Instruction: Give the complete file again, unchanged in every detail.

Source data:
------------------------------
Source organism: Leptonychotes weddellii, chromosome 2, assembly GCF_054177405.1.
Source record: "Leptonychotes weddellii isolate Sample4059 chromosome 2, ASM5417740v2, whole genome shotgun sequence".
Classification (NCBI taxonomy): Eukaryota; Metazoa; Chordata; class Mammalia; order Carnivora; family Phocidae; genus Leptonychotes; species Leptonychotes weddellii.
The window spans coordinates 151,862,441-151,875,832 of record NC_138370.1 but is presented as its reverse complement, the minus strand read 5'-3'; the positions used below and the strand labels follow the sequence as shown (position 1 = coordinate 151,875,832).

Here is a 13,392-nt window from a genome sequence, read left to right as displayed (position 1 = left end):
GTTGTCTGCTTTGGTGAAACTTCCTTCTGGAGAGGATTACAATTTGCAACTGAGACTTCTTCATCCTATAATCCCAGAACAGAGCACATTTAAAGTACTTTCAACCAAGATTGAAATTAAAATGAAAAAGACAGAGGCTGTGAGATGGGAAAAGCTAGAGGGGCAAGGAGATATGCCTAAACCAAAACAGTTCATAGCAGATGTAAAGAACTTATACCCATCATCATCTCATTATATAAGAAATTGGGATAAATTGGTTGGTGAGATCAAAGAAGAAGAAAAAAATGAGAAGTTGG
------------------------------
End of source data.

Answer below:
Source organism: Leptonychotes weddellii, chromosome 2, assembly GCF_054177405.1.
Source record: "Leptonychotes weddellii isolate Sample4059 chromosome 2, ASM5417740v2, whole genome shotgun sequence".
Classification (NCBI taxonomy): Eukaryota; Metazoa; Chordata; class Mammalia; order Carnivora; family Phocidae; genus Leptonychotes; species Leptonychotes weddellii.
The window spans coordinates 151,862,441-151,875,832 of record NC_138370.1 but is presented as its reverse complement, the minus strand read 5'-3'; the positions used below and the strand labels follow the sequence as shown (position 1 = coordinate 151,875,832).

Here is a 13,392-nt window from a genome sequence, read left to right as displayed (position 1 = left end):
GTTGTCTGCTTTGGTGAAACTTCCTTCTGGAGAGGATTACAATTTGCAACTGAGACTTCTTCATCCTATAATCCCAGAACAGAGCACATTTAAAGTACTTTCAACCAAGATTGAAATTAAAATGAAAAAGACAGAGGCTGTGAGATGGGAAAAGCTAGAGGGGCAAGGAGATATGCCTAAACCAAAACAGTTCATAGCAGATGTAAAGAACTTATACCCATCATCATCTCATTATATAAGAAATTGGGATAAATTGGTTGGTGAGATCAAAGAAGAAGAAAAAAATGAGAAGTTGG